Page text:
New research shows that idiopathic interstitial pneumonia (IIP), a group of potentially fatal disorders that affects the lungs, may be caused by an interaction between a specific genetic background and cigarette smoking. In a study of 111 families that had at least two relatives with IIP, people who smoked cigarettes were three times more likely than non-smokers to develop the disease. The research was supported by the National Heart, Lung, and Blood Institute (NHLBI) and the National Institute of Environmental Health Sciences (NIEHS), both institutes within the National Institutes of Health.
IIPs are often accompanied by scarring and inflammation of the lung known as pulmonary fibrosis. Pulmonary fibrosis makes the delivery of oxygen to the body’s tissues difficult and is often fatal. About one-half of patients die within the first five years of being diagnosed with idiopathic pulmonary fibrosis. The study appearing in the November 1 issue of the American Journal of Respiratory and Critical Care provides new insight into what might cause IIP and new directions for preventing these diseases.
"This study illustrates the important role that a specific environmental exposure, in this case cigarette smoking, can play in the development of this type of lung disease among people who have a specific gene,” said David A. Schwartz, M.D., NIEHS Director and a lead researcher on the study. “It once again underscores why people should not smoke.”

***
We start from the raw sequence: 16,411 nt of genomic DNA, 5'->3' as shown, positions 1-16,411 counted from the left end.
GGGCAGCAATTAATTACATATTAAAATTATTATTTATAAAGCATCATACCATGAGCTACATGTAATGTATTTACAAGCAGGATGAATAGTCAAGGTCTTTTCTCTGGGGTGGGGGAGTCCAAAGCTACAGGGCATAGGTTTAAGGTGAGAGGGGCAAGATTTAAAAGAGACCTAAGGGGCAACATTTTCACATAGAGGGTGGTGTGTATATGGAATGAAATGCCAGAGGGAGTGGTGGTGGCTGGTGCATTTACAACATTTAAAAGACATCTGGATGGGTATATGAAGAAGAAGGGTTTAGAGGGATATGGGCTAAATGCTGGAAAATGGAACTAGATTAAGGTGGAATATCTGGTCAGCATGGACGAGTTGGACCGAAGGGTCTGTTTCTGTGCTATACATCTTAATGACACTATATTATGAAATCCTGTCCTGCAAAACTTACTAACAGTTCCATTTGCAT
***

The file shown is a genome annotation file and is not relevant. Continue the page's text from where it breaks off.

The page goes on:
Amputees can learn to control a robotic arm with their minds
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The miniaturization of the current technology of storage media is hindered by fundamental limits of quantum mechanics. A new approach consists in using so-called spin-crossover molecules as the smallest possible storage unit. Similar to normal hard drives, these special molecules can save information via their magnetic state. A research team from Kiel University has now managed to successfully place a new class of spin-crossover molecules onto a surface and to improve the molecule’s storage capacity. The storage density of conventional hard drives could therefore theoretically be increased by more than one hundred fold. The study has been published in the scientific journal Nano Letters.
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